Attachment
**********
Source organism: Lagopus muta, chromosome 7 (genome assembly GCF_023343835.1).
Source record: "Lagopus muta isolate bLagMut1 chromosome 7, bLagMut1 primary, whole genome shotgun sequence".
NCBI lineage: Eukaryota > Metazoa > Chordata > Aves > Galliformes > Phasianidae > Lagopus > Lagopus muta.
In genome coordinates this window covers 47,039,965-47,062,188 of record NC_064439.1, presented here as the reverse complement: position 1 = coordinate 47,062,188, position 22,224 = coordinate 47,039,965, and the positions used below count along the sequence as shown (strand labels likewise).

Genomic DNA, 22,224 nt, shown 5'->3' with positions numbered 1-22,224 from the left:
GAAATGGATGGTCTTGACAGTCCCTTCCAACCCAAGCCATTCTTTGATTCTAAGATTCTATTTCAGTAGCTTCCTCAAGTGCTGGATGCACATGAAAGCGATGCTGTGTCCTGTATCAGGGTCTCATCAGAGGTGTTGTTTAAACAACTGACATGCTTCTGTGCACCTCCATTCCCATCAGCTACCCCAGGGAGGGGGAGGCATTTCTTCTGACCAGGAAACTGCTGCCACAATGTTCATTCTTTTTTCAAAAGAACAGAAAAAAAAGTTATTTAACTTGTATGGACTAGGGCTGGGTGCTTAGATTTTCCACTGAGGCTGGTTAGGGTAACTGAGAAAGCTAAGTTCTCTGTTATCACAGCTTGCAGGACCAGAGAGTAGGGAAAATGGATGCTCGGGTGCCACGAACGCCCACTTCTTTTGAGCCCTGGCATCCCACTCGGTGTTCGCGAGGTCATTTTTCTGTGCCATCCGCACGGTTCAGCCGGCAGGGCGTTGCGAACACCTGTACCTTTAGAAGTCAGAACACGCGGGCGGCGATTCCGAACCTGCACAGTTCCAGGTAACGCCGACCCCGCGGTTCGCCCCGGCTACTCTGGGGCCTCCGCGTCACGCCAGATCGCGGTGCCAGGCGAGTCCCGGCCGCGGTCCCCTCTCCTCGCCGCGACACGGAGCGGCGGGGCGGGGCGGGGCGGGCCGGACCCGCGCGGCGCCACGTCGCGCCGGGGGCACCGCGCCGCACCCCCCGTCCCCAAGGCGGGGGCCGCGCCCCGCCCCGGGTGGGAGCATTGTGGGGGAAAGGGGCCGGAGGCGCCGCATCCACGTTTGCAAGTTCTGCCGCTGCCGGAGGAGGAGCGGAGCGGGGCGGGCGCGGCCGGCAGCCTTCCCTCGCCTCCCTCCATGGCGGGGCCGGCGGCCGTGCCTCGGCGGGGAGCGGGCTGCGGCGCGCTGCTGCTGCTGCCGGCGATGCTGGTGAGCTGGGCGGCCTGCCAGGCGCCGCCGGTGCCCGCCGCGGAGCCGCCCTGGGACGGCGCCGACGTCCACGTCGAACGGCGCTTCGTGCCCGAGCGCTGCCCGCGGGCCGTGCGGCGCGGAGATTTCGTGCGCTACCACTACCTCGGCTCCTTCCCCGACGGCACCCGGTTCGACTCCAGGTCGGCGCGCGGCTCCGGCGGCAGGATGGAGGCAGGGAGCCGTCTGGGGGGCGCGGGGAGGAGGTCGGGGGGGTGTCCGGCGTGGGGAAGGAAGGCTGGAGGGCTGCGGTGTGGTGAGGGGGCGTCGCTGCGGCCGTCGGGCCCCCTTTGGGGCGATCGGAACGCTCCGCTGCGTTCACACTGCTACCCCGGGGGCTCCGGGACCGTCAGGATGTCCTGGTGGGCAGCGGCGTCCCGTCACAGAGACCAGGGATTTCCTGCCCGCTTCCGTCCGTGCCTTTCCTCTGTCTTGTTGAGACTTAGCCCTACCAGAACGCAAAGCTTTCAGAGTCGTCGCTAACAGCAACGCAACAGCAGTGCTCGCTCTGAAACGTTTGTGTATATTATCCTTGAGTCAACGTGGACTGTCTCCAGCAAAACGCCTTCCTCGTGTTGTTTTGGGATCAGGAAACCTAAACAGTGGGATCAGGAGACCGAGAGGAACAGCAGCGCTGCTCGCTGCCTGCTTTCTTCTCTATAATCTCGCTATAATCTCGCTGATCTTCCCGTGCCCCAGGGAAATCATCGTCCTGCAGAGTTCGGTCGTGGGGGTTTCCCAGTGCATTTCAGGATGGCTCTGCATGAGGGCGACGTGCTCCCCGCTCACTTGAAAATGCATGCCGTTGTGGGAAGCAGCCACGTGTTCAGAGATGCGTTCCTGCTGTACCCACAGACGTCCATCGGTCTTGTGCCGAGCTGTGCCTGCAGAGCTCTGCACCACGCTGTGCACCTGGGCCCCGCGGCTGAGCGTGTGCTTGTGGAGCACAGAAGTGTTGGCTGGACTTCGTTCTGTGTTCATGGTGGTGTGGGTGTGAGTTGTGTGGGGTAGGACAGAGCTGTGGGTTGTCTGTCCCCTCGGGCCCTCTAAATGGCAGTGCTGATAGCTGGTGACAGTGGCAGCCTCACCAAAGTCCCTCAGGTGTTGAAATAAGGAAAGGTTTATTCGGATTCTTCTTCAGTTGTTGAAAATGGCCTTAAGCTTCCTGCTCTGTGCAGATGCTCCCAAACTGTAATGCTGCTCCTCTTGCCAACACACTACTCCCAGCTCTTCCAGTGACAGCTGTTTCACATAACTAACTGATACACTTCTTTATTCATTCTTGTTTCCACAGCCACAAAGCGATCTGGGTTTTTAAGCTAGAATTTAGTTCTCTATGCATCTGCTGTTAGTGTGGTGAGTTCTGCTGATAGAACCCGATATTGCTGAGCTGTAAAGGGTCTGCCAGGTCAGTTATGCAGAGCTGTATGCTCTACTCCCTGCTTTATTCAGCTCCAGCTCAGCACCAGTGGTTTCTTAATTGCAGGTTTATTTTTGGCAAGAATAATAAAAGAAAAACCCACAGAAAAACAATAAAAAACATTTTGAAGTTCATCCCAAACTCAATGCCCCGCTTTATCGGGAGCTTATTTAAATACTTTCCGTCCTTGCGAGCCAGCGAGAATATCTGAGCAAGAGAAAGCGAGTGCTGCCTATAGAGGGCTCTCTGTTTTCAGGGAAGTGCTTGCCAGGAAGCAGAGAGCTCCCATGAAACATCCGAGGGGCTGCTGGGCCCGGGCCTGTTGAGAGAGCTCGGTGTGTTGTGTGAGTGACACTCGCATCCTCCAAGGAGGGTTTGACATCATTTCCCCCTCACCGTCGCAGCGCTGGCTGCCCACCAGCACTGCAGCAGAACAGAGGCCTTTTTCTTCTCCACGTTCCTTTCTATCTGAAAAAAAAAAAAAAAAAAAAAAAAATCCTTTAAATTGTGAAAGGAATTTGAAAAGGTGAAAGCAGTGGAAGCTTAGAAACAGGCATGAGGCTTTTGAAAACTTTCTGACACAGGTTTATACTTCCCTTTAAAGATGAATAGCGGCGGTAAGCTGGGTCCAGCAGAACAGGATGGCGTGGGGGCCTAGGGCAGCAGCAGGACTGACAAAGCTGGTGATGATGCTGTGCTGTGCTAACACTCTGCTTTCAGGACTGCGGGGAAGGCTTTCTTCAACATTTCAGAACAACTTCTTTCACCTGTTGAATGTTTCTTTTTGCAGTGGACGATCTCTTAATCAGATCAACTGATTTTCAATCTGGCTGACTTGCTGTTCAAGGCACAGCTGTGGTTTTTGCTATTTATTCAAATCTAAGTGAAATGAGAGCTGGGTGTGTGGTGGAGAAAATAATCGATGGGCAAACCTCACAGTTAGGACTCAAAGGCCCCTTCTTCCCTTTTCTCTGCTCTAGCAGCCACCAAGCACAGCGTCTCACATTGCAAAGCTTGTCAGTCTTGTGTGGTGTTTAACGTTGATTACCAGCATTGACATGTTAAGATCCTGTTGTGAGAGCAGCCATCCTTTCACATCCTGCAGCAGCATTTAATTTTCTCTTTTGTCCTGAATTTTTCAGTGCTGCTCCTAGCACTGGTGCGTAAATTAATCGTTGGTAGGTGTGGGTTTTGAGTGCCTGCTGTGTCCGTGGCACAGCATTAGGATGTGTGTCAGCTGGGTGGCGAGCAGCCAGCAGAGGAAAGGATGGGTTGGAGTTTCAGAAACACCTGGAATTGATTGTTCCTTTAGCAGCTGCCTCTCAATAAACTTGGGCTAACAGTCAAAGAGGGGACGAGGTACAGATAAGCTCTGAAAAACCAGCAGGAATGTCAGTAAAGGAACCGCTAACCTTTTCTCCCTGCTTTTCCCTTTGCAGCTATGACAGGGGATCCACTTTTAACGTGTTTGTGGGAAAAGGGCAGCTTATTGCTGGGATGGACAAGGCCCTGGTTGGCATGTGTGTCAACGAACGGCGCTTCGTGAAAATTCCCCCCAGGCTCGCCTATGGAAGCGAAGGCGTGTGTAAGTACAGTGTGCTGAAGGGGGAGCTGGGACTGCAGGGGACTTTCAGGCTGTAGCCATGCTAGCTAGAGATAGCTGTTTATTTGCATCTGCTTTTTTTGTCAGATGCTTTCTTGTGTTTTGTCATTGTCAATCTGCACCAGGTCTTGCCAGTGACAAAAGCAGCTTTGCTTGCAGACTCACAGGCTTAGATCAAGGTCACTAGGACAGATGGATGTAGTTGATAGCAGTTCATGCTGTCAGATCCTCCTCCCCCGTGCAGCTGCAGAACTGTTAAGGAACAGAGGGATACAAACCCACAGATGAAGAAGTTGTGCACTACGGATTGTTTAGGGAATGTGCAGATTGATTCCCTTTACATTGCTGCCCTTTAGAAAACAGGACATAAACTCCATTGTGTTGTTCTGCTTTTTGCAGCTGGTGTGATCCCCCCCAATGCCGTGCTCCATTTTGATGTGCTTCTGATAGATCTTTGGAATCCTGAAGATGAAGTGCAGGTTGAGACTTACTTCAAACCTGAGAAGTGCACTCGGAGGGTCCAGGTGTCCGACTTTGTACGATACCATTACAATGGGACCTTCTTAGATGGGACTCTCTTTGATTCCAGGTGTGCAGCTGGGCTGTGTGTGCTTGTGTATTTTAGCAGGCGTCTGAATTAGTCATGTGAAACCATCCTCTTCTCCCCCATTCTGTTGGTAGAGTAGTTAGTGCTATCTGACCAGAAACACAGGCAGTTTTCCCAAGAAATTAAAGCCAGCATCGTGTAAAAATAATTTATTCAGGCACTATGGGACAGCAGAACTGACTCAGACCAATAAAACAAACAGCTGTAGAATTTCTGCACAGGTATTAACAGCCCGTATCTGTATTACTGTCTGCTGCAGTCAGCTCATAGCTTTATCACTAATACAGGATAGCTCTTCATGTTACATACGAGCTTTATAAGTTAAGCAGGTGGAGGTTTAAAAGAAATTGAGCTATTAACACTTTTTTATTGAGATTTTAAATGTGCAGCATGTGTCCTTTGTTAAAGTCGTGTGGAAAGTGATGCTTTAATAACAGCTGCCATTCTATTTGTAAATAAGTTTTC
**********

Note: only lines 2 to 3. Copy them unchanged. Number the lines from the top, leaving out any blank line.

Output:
Source record: "Lagopus muta isolate bLagMut1 chromosome 7, bLagMut1 primary, whole genome shotgun sequence".
NCBI lineage: Eukaryota > Metazoa > Chordata > Aves > Galliformes > Phasianidae > Lagopus > Lagopus muta.